This page contains information on proper computer monitor adjustment and alignment. Please read the entire contents of this
page before changing any adjustments on your monitor.
NOTE: The background color on this page has been deliberately set to a light-pale gray for better contrast with the white levels on the screen.
Be sure your screen is wide enough to view both red arrows below:
The image below should appear as a rainbow starting and ending with red. There should be a smooth transition from color to color with
no banding and no little dots.
The following image is NOT a smooth transition. If you have only limited colors ( i.e. 16 levels of color) the above rainbow would appear
similar to the image below with colors dithered (i.e. mixed dots):
or like this image with distinct color bands:
If the upper color band looks similar to either of the bottom two rainbows bands above, or all three look the same, you may need to check the
settings in your computer for the numbers of colors (for Windows users, right click the desk top, select Properties, then Settings, then
select color settings).
The minimum acceptable number of colors should be 256 but 16 bit, 24 bit, 32 bit, or "millions" of colors is the preferred setting
for higher resolution pictures and graphics.
NOTE: To check your monitors color range, go to the Color Chart
page to view standard color palettes for computer monitors and displays.
In photography and computing, a grayscale or greyscale digital image is an image in which the value of each pixel is a single sample, that is, it carries only
intensity information. Images of this sort, also known as black-and-white, are composed exclusively of shades of gray, varying from black at the weakest
intensity to white at the strongest.
The 2 images below demonstrate the basic grayscale of your computer monitor. The first image has 4 squares and should be absolute black in the upper-left square.
Nothing on your monitor should be darker than the black box. On the opposite end of the gray-scale should be the white box in the lower-right corner of the image.
Nothing should be lighter than the white box.
NOTE: The background of this page is set to a light-pale gray and if your monitor is working properly, you should be able to distinguish between the light-pale
gray background and the WHITE box of the image.
The gray boxes adjacent to the black and white box should have no tint to them, including the white box. That is, there should be NO pink or blue tint showing
in these boxes. Be sure you view the image directly. Some monitors if viewed at even a slight angle from perpendicular will display a slight tint.
The image below is a 10 section step wedge to allow you to check that your monitor has a full chromatic scale available. You should be able to see a distinct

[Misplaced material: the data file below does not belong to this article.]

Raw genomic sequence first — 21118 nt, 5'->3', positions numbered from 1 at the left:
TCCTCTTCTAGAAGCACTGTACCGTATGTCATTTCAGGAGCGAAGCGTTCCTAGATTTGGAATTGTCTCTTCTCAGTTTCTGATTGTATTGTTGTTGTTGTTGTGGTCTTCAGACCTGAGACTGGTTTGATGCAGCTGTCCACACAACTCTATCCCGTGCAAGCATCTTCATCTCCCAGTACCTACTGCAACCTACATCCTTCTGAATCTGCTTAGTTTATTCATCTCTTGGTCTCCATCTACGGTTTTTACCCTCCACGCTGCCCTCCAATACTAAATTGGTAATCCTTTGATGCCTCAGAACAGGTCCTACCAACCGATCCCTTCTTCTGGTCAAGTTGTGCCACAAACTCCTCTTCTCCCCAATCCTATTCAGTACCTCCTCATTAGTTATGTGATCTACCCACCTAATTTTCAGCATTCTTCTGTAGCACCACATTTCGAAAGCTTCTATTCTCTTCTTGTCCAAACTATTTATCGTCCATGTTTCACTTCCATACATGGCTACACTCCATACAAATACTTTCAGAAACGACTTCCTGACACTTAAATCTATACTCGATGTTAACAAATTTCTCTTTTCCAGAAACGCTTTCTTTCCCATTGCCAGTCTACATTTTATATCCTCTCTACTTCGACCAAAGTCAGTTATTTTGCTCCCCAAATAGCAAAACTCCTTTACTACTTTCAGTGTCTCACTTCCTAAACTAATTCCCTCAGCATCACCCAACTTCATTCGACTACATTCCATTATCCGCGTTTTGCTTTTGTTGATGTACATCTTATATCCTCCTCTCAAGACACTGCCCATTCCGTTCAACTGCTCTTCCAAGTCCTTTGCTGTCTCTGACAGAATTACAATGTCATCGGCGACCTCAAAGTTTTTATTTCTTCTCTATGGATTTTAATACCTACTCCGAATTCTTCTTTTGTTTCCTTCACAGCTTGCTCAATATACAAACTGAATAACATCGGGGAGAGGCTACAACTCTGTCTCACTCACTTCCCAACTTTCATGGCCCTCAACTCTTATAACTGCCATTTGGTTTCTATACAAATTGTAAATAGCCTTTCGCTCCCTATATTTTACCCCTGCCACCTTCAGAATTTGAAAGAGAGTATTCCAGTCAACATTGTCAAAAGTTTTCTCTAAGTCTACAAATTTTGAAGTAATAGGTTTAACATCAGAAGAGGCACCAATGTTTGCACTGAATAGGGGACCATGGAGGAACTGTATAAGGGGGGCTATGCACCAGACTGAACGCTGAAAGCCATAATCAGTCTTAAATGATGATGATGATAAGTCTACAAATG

step of 10 separate shades going from an all white on the left to a total black on the right.
Step back from your monitor or squint. One of these numbered boxes is about the same shade as the surrounding grid. This will be your monitors
screen gamma value. Most photographer's web pages are designed for 1.8 Gamma while TV monitors are calibrated for 2.2 Gamma.
If your monitor is off slightly from 1.8 Gamma, you can adjust your contrast control to bring it closer. You can toggle betweene the brightness and
contrast controls to get the correct gamma maintaining the your desired brightness level.
The target image below can be used to judge whether your monitor is adjusted for best viewing. This target was designed to allow computer users to adjust
the contrast and brightness of their computer monitor so that graphic images, such as scans of photographs, textual documents, or maps, look their best.
After making the gamma adjustments above, the target below should be clear.
The target consists of two scales of shades of gray ranging from white to black. The top scale illustrates the full range of tones that a computer monitor
can represent when set to 256 or more colors (8 bits or higher). The lower scale consists of three sets of shades, including two dark shades, three middle
gray shades and two light shades. The shades in each set on the lower scale should be just distinguishable from the adjacent similar shade(s).
The contrast and brightness controls on your monitor adjust the appearance of the top scale. You should see a broad range of shades from white to black
and all seven shades on the lower scale should be distinguishable.
If your monitor is calibrated and adjusted correctly, view the chart below. You should be able to distinguish the variation between all of the 26 grayscale
blocks of the image.
You should be able to visualize the difference (at minimum) between X,Y and Z and ideally A,B and C. Note that this is not in agreement with the 1.8 setting above.
Everyone seems to agree that a setting between 1.8 and 2.2 is where your gamma should be set. In any case, you should be able to see the difference in the individual
sections of the grayscale blocks.
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